The strength of discourse analysis lies in its ability to take into account the role of historical and socio-political aspects of the research produced (Hepburn, 1999). According to Parker (1993) discourse analysis gives particular consideration to the ways in which language norms are able to ‘’encourage authors to describe research in neat, objective, detached and sterile fashion, ignoring inevitably messy or subjective aspects’’ (p.284); regarding this point Willig argues that ‘’since language is constructive and functional, no one reading can be said to be ‘right’ or ‘valid’’(2001:103). Furthermore the argument evolves that research which involves human participants can have moral implications, since the researcher gains the upper-hand in imposing their values upon the study. (Morgan, 2010) Raskin (2001) criticises discourse analysis for encouraging an anarchical relativism, this is underlined by Dixon et al. (2000) arguing that if no interpretation can be viewed as valid or right then discourse analysis especially within texts and language becomes no more than an academic exercise, however others argue that researchers are still able to find discourses that are viewed as ‘better’ than others even if none of them can be more ‘real’ than the other. (Harper, 2004) Another interesting critic to discourse analysis is its assumption that the world can be changed if we write about it in a different manner, such an assumption leads discourse analysis to reject an existence of a world without language (Willig, 2001), according to Wetherell et al. (2001) this relativist position makes a discourse analysis study difficult to maintain. This has led to a problem which analyst have coined as the ‘So what?’ factor (Allen et al., 2001), which refers to the constraint of using discourse analysis framework for practical purposes such as policy making (Morgan, 2010). Nevertheless, Parker (1999) offers a solution to the problem of discourse analysis’s relativism. He argues that even though symptoms are seen as real, the problem of relativism only arises when labels that posses an epistemological position, obtain an ontological status which then can be used to justify an unjust status-quo. So deriving from this argument it is clear that one of the strengths of discourse analysis as a social constructivist methodology lies in its ability to include socio-political and moral factors into a given research agenda. (Parker, 1999)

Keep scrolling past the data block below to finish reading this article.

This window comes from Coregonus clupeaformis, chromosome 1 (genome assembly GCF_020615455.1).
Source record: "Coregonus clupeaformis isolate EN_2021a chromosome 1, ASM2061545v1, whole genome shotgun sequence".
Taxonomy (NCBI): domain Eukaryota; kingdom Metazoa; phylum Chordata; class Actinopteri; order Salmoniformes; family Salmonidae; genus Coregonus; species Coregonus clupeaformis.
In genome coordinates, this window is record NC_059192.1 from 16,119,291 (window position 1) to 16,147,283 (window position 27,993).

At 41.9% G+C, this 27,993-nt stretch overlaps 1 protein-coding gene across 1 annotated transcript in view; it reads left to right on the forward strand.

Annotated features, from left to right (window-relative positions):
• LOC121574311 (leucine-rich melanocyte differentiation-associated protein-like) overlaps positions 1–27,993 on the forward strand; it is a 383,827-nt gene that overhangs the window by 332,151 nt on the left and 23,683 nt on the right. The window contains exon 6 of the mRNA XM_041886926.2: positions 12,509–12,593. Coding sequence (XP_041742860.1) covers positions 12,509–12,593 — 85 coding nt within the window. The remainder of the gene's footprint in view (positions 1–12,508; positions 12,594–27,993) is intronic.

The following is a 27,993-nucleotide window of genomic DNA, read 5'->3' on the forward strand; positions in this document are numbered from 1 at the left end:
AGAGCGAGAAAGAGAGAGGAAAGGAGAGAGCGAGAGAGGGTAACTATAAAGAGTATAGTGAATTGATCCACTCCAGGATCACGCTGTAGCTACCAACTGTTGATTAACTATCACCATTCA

Discourse analysis is criticised by Berman et al. (1993) for its ‘’ ‘difficulty of ‘getting to grips’ with it due to the lack of prescription regarding how it should be done’’ (p. 162), however according to others an awareness should be present in using discourse analysis as just another research tool for fear that ‘’it has the potential to be used as a value-free technology’’ (ibid.) As a result, discourse analysis risks loosing its critical and political position by becoming one of the numerous scientific research tools (Bucholtz, 2001). Willig (2001) suggests that to prevent this happening to discourse analysis, researchers are encouraged to take a more critical stance in their analysis of the study to ensure that the assumptions put forward are transparent; therefore the argument unfolds itself that an advantage of discourse analysis methodology lies within its awareness that social context and the role played by the researcher will undoubtedly effect the outcome of the study. (Parker, 1999) However, using discourse analysis to explain social change can become problematic if the researcher adopts some form of manipulation (Willig, 2001). To clarify, an expert or policy maker would use their position in the field to implement discourses that would shape people’s lives is principally challenging as this can be viewed as another form of oppression, however according to Rose (1989) this problem can be side stepped if discourse analysis is viewed as a tool to be used collectively rather than for the purposes of manipulation, be it social or political.